The fact that Obama apparently feels comfortable showing his contempt for long-standing traditions speaks volumes about the man. His continued refusal to honor the flag of the United States smacks of disloyalty and defiance, but it also suggests an inability to gauge the ripples of controversy created by his actions -- not a quality we would want in the leader of our nation. For a politician running for the highest office in the land to deliberately and publicly refrain from showing respect for his country is sheer idiocy! The flag may be just a piece of cloth, but better men than Barack Obama have died to preserve what it stands for. Most Americans acknowledge that.....and so should Obama.
Obama's defenders have been quick to point out that the photo in question is not a video, and that Obama simply may have been the last to raise his hand to his heart or the first to put it down. If, however, the photo is an accurate account of the events, Obama's action -- or lack thereof -- should not be taken lightly. America doesn't need a citizen of the world with globalist ideas right now. We need a president who is committed to the United States and the United States alone.....a leader who can accurately estimate the consequences of his actions and who is not above placing his hand on his heart to honor the flag and the anthem of the country he serves.
All describe the bizarro-world contrast between what most Americans seem to think is happening in Iraq versus what is really happening in Iraq. Knowing this disconnect exists and experiencing it directly are two separate matters. It’s like the difference between holding the remote control during the telecast of a volcanic eruption on some distant island (and then flipping the channel), versus running for survival from a wretch of molten lava that just engulfed your car.
I was at home in the United States just one day before the magnitude hit me like vertigo: America seems to be under a glass dome which allows few hard facts from the field to filter in unless they are attached to a string of false assumptions. Considering that my trip home coincided with General Petraeus’ testimony before the US Congress, when media interest in the war was (I’m told) unusually concentrated, it’s a wonder my eardrums didn’t burst on the trip back to Iraq. In places like Singapore, Indonesia, and Britain people hardly seemed to notice that success is being achieved in Iraq, while in the United States, Britney was competing for airtime with O.J. in one of the saddest sideshows on Earth.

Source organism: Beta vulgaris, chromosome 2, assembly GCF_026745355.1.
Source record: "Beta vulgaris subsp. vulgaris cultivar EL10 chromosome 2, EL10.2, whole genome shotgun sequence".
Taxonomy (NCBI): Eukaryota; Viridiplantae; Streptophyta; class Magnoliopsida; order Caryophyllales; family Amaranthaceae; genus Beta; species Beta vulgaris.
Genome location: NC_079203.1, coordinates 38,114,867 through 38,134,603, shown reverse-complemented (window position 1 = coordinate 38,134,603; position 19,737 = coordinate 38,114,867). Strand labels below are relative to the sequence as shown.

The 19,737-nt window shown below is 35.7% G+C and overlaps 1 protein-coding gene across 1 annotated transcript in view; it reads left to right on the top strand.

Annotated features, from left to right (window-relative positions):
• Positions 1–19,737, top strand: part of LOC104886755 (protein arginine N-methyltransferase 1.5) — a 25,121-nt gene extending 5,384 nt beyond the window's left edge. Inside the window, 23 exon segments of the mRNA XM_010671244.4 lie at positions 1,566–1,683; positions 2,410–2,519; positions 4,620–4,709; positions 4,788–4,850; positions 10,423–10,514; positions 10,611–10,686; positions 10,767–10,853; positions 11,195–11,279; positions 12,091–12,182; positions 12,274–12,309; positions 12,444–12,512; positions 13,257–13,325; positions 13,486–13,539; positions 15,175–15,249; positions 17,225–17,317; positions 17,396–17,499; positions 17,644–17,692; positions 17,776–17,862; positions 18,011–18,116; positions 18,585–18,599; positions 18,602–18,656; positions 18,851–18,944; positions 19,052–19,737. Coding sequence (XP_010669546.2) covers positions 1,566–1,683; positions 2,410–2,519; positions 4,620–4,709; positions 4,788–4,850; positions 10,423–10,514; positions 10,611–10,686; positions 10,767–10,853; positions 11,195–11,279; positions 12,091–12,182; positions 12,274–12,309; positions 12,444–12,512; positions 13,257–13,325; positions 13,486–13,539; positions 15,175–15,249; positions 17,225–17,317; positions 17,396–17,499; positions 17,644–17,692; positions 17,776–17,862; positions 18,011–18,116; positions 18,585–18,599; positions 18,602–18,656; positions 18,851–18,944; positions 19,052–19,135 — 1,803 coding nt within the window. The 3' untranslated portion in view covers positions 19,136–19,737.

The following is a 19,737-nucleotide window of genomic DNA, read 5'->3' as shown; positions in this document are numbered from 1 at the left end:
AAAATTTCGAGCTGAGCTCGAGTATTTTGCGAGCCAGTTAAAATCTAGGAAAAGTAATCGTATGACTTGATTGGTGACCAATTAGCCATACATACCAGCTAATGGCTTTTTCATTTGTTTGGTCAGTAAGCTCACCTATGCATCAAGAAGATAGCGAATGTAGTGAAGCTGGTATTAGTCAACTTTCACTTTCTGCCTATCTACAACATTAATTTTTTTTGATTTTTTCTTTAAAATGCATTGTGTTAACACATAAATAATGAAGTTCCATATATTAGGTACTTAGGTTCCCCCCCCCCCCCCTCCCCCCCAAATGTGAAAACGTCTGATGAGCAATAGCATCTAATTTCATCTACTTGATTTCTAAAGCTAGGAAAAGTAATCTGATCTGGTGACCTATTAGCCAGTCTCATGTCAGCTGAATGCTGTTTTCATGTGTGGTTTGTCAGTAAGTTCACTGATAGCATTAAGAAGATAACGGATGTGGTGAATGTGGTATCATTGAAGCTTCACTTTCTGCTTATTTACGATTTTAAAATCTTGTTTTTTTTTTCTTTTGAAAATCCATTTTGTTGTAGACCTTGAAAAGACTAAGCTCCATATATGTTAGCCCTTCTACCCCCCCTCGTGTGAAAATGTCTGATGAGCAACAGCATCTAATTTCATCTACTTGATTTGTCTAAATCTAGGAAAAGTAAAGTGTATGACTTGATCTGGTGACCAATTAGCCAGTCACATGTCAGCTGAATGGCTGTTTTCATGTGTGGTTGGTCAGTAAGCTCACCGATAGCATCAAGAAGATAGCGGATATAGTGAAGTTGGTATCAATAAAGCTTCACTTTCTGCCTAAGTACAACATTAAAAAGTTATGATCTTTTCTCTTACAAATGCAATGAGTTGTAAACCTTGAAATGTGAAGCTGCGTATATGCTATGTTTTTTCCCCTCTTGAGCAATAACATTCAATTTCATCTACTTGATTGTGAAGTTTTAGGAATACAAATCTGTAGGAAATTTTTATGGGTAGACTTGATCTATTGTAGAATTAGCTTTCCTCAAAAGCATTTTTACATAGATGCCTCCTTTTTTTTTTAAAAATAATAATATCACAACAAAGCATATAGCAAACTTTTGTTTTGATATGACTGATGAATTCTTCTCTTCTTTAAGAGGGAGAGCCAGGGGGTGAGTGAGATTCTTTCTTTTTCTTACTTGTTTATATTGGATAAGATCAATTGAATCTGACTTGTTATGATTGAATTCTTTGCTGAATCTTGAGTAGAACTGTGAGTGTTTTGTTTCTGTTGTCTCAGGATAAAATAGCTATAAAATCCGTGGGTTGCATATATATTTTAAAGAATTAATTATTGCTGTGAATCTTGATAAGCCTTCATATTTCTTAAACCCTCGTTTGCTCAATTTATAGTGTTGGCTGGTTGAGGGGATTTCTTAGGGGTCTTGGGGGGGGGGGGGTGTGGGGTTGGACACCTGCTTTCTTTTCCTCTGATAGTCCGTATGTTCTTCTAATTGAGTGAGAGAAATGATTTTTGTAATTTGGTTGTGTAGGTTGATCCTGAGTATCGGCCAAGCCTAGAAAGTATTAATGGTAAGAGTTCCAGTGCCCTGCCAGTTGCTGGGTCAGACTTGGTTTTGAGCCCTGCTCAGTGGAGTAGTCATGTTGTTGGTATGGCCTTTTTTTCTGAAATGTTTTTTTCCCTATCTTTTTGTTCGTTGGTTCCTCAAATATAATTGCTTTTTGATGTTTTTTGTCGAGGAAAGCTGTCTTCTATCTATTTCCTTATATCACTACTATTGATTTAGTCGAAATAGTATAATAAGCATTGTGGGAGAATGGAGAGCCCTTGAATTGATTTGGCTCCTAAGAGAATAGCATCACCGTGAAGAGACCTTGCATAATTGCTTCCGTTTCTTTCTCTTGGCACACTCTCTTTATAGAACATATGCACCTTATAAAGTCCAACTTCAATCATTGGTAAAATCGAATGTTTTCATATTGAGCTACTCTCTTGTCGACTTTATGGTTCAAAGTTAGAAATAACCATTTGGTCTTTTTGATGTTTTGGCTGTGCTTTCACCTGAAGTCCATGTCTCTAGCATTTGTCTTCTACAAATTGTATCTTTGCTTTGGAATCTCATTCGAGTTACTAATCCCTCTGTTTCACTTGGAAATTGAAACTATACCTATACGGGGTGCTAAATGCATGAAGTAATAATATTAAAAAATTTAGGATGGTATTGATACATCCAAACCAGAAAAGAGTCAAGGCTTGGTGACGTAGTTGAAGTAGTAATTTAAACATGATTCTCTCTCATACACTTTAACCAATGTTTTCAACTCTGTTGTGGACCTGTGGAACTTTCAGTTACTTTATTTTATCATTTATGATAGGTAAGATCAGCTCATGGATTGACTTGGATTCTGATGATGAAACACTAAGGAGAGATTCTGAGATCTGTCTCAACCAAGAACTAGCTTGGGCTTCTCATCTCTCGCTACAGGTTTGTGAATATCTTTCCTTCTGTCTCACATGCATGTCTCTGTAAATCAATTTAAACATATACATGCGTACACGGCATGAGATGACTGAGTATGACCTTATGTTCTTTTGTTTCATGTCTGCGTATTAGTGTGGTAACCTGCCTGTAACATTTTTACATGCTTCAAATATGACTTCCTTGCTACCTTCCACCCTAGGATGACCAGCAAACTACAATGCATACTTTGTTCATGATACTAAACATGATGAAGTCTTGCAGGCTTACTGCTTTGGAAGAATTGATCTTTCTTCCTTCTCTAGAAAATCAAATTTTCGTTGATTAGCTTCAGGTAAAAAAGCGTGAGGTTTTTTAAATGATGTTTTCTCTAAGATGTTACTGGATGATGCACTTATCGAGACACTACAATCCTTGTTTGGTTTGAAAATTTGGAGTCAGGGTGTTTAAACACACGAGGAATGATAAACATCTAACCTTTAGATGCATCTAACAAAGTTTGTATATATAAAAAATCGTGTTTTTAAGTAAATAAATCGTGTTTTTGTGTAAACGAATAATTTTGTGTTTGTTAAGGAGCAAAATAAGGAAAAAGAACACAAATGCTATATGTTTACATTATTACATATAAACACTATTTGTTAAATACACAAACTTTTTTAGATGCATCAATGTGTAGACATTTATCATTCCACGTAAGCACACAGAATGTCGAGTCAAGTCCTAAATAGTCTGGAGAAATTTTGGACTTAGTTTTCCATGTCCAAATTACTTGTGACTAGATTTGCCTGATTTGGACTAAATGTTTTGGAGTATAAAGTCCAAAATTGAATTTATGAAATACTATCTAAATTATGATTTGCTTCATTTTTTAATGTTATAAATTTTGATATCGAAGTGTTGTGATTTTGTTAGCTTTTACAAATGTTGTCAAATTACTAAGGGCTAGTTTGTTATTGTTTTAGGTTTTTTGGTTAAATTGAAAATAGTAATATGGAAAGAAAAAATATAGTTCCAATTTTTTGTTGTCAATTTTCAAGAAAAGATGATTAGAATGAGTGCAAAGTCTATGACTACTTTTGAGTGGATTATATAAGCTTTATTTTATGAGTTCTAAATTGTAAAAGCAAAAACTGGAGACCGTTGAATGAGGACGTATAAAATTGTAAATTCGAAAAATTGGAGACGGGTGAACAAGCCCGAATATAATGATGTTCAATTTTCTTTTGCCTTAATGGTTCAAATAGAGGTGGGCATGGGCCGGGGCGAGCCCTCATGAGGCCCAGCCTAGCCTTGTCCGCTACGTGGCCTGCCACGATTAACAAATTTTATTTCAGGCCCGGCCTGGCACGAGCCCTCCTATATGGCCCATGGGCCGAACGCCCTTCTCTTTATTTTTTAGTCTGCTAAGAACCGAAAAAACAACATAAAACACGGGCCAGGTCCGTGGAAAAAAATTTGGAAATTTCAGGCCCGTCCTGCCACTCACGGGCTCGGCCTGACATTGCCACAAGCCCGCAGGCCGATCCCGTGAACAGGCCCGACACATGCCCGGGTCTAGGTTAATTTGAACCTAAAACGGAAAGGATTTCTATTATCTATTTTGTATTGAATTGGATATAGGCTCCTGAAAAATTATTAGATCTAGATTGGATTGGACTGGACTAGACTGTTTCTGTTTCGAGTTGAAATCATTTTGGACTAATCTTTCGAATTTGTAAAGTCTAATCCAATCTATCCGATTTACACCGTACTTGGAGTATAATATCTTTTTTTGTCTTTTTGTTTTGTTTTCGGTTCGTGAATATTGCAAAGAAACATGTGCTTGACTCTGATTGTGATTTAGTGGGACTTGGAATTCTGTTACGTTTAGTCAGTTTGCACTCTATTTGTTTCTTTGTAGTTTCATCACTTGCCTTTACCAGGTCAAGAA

No thinking person would look at last year’s weather reports to judge whether it will rain today, yet we do something similar with Iraq news. The situation in Iraq has drastically changed, but the inertia of bad news leaves many convinced that the mission has failed beyond recovery, that all Iraqis are engaged in sectarian violence, or are waiting for us to leave so they can crush their neighbors. This view allows our soldiers two possible roles: either “victim caught in the crossfire” or “referee between warring parties.” Neither, rightly, is tolerable to the American or British public. ...
Read the whole thing.
Sunday, October 21, 2007
Cartoon by Chip Bok (click to enlarge)
A black police leader has reignited controversy in one of the most sensitive areas of British policing by suggesting that more people from ethnic minorities must be stopped and searched to tackle violent crime.
Keith Jarrett, president of the National Black Police Association (NBPA), disclosed that in a speech this week he will ask the Government and Sir Ian Blair, Commissioner of the Metropolitan Police, to consider increasing stop-and-searches among black people to reduce the kind of shootings which have claimed the lives of another two teenagers in the past week.
The NBPA has long raised questions about the disproportionately high number of black people stopped and searched by police.
Mr Jarrett said he would not be signalling a change in policy in a speech in Bristol this week, but was reflecting the views put to him by members of the black community.
He told The Observer: “From the return that I am getting from a lot of black people, they want to stop these killings, these knife crimes, and if it means their sons and daughters are going to be inconvenienced by being stopped by the police, so be it.
Read the whole thing here... and just imagine the Sharpton-Jackson firestorm if this had occurred in the US. But in the UK, it seems that stopping black on black crime has been deemed more important than "appearances". Proof that our own federal government could learn a thing or two from our cousins in the UK.